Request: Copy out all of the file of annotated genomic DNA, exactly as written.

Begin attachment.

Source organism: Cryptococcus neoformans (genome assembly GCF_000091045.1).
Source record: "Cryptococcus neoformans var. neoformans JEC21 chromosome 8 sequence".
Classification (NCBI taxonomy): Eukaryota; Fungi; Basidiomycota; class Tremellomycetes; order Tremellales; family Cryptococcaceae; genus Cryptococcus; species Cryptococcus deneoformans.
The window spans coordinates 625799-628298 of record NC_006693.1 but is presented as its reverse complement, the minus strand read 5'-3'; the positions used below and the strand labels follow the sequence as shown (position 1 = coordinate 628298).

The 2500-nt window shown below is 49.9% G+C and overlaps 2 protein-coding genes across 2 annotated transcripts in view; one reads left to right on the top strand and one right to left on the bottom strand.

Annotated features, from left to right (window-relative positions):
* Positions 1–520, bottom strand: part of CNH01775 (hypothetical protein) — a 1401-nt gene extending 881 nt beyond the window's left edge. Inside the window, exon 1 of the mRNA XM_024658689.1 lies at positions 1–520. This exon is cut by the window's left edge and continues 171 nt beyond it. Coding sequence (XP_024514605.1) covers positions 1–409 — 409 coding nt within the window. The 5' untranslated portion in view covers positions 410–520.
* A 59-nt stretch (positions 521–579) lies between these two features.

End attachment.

Source organism: Cryptococcus neoformans (genome assembly GCF_000091045.1).
Source record: "Cryptococcus neoformans var. neoformans JEC21 chromosome 8 sequence".
Classification (NCBI taxonomy): Eukaryota; Fungi; Basidiomycota; class Tremellomycetes; order Tremellales; family Cryptococcaceae; genus Cryptococcus; species Cryptococcus deneoformans.
The window spans coordinates 625799-628298 of record NC_006693.1 but is presented as its reverse complement, the minus strand read 5'-3'; the positions used below and the strand labels follow the sequence as shown (position 1 = coordinate 628298).

The 2500-nt window shown below is 49.9% G+C and overlaps 2 protein-coding genes across 2 annotated transcripts in view; one reads left to right on the top strand and one right to left on the bottom strand.

Annotated features, from left to right (window-relative positions):
* Positions 1–520, bottom strand: part of CNH01775 (hypothetical protein) — a 1401-nt gene extending 881 nt beyond the window's left edge. Inside the window, exon 1 of the mRNA XM_024658689.1 lies at positions 1–520. This exon is cut by the window's left edge and continues 171 nt beyond it. Coding sequence (XP_024514605.1) covers positions 1–409 — 409 coding nt within the window. The 5' untranslated portion in view covers positions 410–520.
* A 59-nt stretch (positions 521–579) lies between these two features.